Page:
Earlier this month, online retail behemoth Amazon held a multi-city job fair to help fill more than 50,000 positions. The fair consisted of 12 events in total, including 10 that took place onsite at Amazon fulfillment centers across the country.
The event, billed as “Amazon Jobs Day,” was reportedly a huge success. The company received more than 20,000 applications from fair attendees, and thousands of job offers were made on the spot.
Brand and Benefits
Although many of the positions for which the company is recruiting are fulfillment roles, the lure of working for Amazon and the possibility of career advancement are big draws. So too is a generous benefits package.
In releasing news about the job fair, Amazon highlighted the company’s benefits:
“Amazon provides employees with highly-competitive pay, health insurance, disability insurance, retirement savings plans, and company stock. These benefits all start on day one. Employees are also eligible for generous parental leave and the company’s innovative Career Choice program that pre-pays 95 percent of the cost of tuition.”
Corporate Recruitment Opportunity
Granted, not all employers can pull off a multi-location job fair that is well attended and results in thousands of job applications. Few companies have the brand recognition and reputation necessary for such a large-scale event.
Nevertheless, many companies hold job fairs to find new employees.
This month, supermarket chain Publix held a veterans’ career fair, along with several other job fairs in connection with new store openings. The company also regularly holds seasonal job fairs at various locations to address significant fluctuations in sales and customer visits.
Uline, a distributor of shipping and industrial supplies, held a job fair this month at its corporate distribution center in Pleasant Prairie, Wis., in order to attract prospective employees.
Participating in External Events
Although companies do hold their own events, it’s far more common for employers to attend job fairs hosted by others, where event planning and marketing are handled by the experts. For small and midsize companies, these job fairs are especially appealing.
And there is no shortage of events. Here are a few examples:
- National Career Fairs, an events provider, holds fairs throughout the United States. It currently has more than 400 events scheduled in 130 cities.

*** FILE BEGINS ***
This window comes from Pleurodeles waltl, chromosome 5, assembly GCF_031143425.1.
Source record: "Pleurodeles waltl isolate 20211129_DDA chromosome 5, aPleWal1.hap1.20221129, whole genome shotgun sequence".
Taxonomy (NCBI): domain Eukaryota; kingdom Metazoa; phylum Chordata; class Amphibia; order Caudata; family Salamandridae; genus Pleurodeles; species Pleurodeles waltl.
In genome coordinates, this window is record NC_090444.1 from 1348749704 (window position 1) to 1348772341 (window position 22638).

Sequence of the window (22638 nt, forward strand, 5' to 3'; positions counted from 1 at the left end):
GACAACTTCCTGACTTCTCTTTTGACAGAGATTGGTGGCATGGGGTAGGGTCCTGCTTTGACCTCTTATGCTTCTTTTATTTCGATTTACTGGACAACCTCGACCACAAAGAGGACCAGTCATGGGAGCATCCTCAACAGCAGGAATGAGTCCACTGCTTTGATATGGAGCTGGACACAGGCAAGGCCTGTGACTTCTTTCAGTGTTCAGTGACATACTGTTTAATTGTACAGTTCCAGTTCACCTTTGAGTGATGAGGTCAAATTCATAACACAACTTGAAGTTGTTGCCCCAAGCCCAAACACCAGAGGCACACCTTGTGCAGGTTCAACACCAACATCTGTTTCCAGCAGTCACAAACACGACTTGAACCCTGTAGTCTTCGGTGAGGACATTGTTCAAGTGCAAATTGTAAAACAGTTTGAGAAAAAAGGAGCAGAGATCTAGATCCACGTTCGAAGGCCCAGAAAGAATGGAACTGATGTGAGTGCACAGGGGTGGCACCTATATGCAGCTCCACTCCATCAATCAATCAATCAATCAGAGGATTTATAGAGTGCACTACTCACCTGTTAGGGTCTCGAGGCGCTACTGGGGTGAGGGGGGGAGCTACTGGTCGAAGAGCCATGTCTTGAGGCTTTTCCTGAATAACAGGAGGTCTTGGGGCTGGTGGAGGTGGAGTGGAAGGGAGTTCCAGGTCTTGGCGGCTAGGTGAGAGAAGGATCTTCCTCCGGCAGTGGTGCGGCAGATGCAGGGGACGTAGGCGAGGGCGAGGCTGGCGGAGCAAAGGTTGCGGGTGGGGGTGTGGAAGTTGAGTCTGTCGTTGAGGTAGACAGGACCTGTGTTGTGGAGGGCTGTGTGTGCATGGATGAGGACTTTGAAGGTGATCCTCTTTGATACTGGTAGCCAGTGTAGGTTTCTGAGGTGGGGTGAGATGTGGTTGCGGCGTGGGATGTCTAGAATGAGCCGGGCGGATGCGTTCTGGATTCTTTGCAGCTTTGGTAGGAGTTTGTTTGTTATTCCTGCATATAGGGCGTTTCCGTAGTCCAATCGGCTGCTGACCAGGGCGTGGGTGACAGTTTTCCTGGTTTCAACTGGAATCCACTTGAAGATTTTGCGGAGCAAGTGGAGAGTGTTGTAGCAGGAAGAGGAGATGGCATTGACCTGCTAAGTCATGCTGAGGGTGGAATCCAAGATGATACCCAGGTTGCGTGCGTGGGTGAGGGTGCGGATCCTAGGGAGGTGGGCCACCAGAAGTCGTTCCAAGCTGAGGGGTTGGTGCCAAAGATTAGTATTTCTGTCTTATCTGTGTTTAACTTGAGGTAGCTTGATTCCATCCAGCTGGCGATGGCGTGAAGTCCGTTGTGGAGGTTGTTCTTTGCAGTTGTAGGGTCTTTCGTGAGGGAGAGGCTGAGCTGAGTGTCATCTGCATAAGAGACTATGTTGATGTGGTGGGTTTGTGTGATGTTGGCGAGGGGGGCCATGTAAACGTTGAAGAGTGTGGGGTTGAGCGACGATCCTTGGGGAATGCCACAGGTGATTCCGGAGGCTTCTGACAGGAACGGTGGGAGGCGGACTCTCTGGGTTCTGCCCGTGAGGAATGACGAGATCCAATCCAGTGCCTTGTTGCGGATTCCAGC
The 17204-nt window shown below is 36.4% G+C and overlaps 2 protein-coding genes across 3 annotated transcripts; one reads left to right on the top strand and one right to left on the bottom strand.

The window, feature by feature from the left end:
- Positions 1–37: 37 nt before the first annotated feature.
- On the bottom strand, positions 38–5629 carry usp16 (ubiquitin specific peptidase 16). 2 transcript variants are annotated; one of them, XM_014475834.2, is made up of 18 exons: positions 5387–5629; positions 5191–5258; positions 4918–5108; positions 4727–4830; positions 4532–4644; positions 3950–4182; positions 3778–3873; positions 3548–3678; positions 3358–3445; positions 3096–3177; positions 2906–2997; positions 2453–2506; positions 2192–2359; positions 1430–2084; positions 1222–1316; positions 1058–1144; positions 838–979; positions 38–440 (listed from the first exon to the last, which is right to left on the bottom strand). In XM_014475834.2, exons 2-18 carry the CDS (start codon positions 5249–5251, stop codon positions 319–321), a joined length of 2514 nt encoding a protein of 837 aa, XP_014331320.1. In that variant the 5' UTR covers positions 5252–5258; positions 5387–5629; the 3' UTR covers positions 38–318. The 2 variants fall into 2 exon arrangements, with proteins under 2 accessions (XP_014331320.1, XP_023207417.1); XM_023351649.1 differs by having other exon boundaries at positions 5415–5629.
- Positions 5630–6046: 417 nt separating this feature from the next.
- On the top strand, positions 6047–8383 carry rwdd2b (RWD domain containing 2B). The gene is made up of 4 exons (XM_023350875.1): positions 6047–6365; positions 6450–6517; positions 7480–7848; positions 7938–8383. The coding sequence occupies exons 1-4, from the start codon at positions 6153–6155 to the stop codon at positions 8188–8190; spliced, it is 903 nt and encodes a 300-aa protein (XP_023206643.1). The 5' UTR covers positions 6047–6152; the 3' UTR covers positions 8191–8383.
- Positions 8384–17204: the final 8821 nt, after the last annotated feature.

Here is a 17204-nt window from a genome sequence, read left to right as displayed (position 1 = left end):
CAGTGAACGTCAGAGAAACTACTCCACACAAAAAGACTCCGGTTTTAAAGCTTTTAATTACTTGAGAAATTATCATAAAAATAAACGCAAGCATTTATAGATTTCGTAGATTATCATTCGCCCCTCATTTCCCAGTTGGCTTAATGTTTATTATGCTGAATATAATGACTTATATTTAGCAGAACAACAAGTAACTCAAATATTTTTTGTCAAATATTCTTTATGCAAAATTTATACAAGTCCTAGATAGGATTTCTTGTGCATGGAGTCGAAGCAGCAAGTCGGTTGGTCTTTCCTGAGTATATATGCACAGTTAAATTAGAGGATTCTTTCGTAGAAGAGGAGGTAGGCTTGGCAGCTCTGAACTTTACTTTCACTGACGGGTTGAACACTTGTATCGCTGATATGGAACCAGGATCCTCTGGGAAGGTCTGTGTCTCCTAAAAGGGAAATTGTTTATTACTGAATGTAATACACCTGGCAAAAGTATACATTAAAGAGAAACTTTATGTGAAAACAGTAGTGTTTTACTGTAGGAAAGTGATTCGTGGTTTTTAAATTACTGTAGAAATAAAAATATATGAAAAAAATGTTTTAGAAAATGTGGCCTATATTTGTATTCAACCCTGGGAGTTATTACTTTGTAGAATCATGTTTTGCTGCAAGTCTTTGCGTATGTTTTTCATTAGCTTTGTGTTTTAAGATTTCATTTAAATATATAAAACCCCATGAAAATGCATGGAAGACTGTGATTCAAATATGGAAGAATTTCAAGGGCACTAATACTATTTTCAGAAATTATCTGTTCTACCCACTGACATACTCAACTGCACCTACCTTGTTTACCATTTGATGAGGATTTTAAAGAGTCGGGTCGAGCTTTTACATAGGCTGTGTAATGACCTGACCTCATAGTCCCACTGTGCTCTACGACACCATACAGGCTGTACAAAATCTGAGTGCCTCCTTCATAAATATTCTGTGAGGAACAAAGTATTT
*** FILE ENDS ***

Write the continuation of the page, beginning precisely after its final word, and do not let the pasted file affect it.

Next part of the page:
- Military recruiting company RecruitMilitary holds job fairs aimed at helping military veterans and employers connect. It has more than 150 events scheduled nationwide.
- Targeted Job Fairs, a DHI Group, Inc. service, complements other DHI offerings, which include technology job board Dice. The company has more than a dozen IT, Engineering & Cyber Security job fairs on its calendar.
These are only three of countless resources. State departments of labor, local chambers of commerce, business associations, colleges and universities, and others routinely host job fairs. To find events in your area, search at Google by city or state and “job fair” or “career fair.”
Given that today’s job seekers use online resources when hunting for a new position, you might wonder if “live” job fairs are typically well attended. HR Daily Advisor reports that 300 people recently lined up to attend a job fair they read about on social media … only to find the job fair had taken place two years earlier. Incidentally, the actual event attracted more than 2,000 job seekers.
|Paula Santonocito, Contributing Editor for Recruiting Daily Advisor, is a business journalist specializing in employment issues. She is the author of more than 1,000 articles on a wide range of human resource and career topics, with an emphasis on recruiting and hiring. Her articles have been featured in many global and domestic publications and information outlets, referenced in academic and legal publications as well as books, and translated into several languages.|